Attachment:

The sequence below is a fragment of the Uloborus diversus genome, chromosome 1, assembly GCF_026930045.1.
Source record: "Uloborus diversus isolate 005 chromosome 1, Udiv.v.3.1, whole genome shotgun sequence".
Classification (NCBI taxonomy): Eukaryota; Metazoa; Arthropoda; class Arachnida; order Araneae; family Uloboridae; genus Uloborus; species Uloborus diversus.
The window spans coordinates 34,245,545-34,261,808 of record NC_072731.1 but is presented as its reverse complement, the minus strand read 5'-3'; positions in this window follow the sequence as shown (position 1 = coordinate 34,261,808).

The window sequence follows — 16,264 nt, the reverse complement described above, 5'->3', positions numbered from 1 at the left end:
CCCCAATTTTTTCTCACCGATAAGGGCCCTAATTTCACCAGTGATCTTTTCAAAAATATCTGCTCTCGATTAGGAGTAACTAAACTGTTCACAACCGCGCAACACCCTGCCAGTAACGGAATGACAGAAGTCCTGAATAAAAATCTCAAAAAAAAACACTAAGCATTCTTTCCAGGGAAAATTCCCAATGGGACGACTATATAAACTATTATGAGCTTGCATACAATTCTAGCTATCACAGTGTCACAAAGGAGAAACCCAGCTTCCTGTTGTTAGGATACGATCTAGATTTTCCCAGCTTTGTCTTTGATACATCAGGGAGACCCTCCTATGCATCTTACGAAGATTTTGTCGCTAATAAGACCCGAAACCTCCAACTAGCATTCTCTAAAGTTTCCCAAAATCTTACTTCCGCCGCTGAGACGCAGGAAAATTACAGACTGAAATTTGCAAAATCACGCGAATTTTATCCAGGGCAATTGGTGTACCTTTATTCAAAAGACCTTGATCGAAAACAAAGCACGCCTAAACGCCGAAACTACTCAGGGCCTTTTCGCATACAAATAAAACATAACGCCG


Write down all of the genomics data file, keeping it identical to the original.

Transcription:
The sequence below is a fragment of the Uloborus diversus genome, chromosome 1, assembly GCF_026930045.1.
Source record: "Uloborus diversus isolate 005 chromosome 1, Udiv.v.3.1, whole genome shotgun sequence".
Classification (NCBI taxonomy): Eukaryota; Metazoa; Arthropoda; class Arachnida; order Araneae; family Uloboridae; genus Uloborus; species Uloborus diversus.
The window spans coordinates 34,245,545-34,261,808 of record NC_072731.1 but is presented as its reverse complement, the minus strand read 5'-3'; positions in this window follow the sequence as shown (position 1 = coordinate 34,261,808).

The window sequence follows — 16,264 nt, the reverse complement described above, 5'->3', positions numbered from 1 at the left end:
CCCCAATTTTTTCTCACCGATAAGGGCCCTAATTTCACCAGTGATCTTTTCAAAAATATCTGCTCTCGATTAGGAGTAACTAAACTGTTCACAACCGCGCAACACCCTGCCAGTAACGGAATGACAGAAGTCCTGAATAAAAATCTCAAAAAAAAACACTAAGCATTCTTTCCAGGGAAAATTCCCAATGGGACGACTATATAAACTATTATGAGCTTGCATACAATTCTAGCTATCACAGTGTCACAAAGGAGAAACCCAGCTTCCTGTTGTTAGGATACGATCTAGATTTTCCCAGCTTTGTCTTTGATACATCAGGGAGACCCTCCTATGCATCTTACGAAGATTTTGTCGCTAATAAGACCCGAAACCTCCAACTAGCATTCTCTAAAGTTTCCCAAAATCTTACTTCCGCCGCTGAGACGCAGGAAAATTACAGACTGAAATTTGCAAAATCACGCGAATTTTATCCAGGGCAATTGGTGTACCTTTATTCAAAAGACCTTGATCGAAAACAAAGCACGCCTAAACGCCGAAACTACTCAGGGCCTTTTCGCATACAAATAAAACATAACGCCG